A search for the perfect billing platform
Billing is hard. One of the biggest challenges we’ve encountered as a ‘Software As A Service’ supplier is providing our customers with completely flexible pricing — from how we charge, to what we charge. We sell direct to businesses, and operate through our partner resellers, in a number of sectors, with tailored offerings. In the past we supported some crazy pricing models for partners — pay-as-you-use on a weekly basis, tiered volume pricing, discounts across product ranges — you name it, we offered it. And it was all manually calculated using a spreadsheet with about 1000 lines of custom macros. It was horrible, complex and incredibly time consuming. So about 6 months ago we decided to throw it away and go out to the market to buy something in. You would have thought that we’d find something, right? Well we did — but not what you’d expect…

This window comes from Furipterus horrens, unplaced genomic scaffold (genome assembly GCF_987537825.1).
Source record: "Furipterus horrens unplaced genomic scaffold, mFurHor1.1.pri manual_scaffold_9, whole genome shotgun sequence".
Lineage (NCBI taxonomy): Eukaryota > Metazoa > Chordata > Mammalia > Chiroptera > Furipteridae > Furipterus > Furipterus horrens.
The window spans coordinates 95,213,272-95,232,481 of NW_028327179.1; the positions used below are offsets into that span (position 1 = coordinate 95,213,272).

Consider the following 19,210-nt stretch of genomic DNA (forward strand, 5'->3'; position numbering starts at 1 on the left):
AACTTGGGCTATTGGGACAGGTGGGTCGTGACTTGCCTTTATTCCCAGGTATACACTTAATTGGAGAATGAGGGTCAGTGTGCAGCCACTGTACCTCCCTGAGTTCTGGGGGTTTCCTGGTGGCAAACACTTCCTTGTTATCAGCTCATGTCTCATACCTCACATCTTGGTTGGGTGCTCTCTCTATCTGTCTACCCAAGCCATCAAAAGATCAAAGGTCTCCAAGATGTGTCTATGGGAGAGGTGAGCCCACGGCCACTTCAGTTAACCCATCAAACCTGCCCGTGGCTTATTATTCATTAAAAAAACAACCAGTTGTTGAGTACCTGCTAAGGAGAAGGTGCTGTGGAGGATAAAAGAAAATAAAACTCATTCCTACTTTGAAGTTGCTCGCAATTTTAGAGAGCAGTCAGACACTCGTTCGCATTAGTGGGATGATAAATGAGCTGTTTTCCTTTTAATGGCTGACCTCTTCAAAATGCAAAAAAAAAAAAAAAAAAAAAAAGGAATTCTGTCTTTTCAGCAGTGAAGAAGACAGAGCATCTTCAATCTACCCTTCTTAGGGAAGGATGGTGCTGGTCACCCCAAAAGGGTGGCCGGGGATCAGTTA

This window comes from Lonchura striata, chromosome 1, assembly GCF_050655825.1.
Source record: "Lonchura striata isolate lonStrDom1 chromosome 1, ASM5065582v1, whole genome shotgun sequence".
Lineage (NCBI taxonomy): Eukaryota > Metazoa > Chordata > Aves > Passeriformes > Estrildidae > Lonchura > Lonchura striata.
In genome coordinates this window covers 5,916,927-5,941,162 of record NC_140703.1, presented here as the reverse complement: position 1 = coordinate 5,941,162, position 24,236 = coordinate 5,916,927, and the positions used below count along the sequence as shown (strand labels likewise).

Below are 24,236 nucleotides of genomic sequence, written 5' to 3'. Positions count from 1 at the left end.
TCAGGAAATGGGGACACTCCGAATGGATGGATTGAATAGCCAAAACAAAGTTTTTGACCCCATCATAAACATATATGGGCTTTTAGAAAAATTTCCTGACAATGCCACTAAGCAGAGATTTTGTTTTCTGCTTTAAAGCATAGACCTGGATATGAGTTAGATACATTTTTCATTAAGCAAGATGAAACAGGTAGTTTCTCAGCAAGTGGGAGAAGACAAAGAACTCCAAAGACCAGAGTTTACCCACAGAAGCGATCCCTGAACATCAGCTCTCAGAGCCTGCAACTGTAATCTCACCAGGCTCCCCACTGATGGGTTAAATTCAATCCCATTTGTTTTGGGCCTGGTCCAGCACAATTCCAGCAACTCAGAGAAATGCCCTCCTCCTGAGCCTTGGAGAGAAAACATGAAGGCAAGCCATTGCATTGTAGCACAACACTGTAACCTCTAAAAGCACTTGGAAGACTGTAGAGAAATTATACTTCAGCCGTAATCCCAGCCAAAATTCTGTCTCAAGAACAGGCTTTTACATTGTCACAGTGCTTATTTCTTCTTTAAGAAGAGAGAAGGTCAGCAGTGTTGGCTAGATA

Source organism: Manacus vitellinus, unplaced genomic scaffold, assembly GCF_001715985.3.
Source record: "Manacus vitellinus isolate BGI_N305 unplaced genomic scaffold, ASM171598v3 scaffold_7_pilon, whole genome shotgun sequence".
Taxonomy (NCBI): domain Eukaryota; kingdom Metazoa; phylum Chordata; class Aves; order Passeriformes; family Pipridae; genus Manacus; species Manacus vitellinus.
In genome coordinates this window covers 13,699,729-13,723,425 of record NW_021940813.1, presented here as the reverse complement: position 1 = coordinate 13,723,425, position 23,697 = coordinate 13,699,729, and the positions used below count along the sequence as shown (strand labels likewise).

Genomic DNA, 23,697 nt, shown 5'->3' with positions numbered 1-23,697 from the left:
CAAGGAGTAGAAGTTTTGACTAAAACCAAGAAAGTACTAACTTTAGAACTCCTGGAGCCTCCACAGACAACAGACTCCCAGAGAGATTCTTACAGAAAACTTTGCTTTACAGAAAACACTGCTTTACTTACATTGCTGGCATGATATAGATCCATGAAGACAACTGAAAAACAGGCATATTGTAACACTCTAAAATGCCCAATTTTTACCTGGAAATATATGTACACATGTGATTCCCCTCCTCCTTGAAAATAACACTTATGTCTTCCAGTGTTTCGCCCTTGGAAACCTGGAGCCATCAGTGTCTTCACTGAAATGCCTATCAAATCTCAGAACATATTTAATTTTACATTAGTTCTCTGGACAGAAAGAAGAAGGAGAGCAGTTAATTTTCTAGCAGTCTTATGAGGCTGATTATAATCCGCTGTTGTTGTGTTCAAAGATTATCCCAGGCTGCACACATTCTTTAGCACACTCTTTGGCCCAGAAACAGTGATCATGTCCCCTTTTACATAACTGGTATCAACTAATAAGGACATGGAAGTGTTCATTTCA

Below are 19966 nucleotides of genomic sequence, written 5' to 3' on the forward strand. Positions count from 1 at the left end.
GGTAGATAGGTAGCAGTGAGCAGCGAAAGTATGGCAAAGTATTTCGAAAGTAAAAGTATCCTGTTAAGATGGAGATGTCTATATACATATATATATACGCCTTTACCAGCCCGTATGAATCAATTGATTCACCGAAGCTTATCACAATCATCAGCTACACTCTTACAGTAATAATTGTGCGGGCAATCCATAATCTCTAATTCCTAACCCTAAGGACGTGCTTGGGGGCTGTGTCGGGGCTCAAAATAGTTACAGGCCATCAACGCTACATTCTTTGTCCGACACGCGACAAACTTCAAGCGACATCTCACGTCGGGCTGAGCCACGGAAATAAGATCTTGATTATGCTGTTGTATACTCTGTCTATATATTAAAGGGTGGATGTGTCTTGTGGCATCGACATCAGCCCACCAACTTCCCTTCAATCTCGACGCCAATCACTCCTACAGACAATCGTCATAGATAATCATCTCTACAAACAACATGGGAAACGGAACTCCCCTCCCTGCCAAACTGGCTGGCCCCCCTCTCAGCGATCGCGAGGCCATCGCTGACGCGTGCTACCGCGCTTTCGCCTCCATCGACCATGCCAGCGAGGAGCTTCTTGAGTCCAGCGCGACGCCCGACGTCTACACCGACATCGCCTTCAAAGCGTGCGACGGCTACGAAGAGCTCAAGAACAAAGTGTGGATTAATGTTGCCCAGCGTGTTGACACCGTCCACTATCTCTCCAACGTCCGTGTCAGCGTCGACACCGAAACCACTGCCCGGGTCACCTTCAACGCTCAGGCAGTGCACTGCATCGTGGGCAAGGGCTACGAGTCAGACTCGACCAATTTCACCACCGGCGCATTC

Pretty much everything Insiris sells is sold on a per subscription, per month basis — the old ‘recurring subscription’ model. We use Xero as our accounting system so ideally whatever we ended up using had to integrate with that — but we weren’t averse to using another accounting system if it did both. The billing system we needed had to understand our subscriptions, work out what subscriptions were active, and give the flexibility to charge differently according to the product offering our customers and partners required.